The crash scene that killed three people in Walhalla.

Wellington has an extensive criminal history. 

On May 12, 2014, he was sentenced in Oceana County’s 27th Circuit Court to up to five years in prison for committing/procuring gross indecency between a male and a female. The offense took place on April 3, 2013. He was discharged on Oct. 26, 2015. 

On Feb. 11, 2015, Wellington, who was living in Rothbury at the time, was sentenced in Oceana County’s 27th Circuit Court, to serve up to five months in jail for larceny of items from a residence three days before Christmas. 

On Oct. 26, 2015 , Wellington, who was living in Shelby at the time, was sentenced in Oceana County’s 27th Circuit Court to 18 months to five years in prison for violating his probation in relation to the gross indecency sentence. He was discharged from prison on Aug. 30, 2018. During sentencing, Judge Anthony A. Monton sentenced Wellington in “excess of the guidelines,” he said, “considering the numerous amount of violations.” Wellington “exhausted all his remedies for local county jail time,” said his attorney, Rick Prysock. “I did what I did; I messed up; there’s no excuse,” Wellington said.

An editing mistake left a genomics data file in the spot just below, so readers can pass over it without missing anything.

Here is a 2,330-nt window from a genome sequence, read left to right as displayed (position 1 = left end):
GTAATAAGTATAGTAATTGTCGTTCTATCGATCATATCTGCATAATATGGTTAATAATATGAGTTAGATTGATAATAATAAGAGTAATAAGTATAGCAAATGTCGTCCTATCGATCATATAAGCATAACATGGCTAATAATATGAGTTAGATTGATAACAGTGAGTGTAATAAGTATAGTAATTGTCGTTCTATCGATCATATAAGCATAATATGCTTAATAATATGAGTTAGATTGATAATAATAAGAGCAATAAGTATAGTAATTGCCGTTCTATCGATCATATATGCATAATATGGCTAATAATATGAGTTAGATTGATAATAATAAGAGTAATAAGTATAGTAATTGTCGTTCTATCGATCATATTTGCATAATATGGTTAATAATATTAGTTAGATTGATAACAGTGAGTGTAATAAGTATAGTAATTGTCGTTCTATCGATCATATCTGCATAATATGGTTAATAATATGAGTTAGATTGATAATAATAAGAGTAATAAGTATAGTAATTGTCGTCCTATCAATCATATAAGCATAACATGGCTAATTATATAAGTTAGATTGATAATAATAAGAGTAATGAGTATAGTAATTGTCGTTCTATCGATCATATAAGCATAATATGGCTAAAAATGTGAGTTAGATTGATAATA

On July 19, 2018, Wellington, who was living in Hart at the time, was sentenced in Oceana County’s 78th District Court for marijuana possession and was sentenced to one year discretionary jail.

On Aug. 14, 2018, was found guilty in Oceana County’s 78th District Court on driving while license suspended and sentenced to 93 days discretionary jail. 

On May 7, 2019, he was sentenced in Kalkaska County’s 46th Circuit Court to three years in prison for two counts of fourth degree criminal sexual conduct. The offense took place on Jan. 1, 2005. He was discharged on July 30, 2020.

A preliminary examination  is scheduled for March 17, 2021 at 1:45 p.m. 

Editor’s Note: A person accused of a crime is presumed innocent until proven guilty.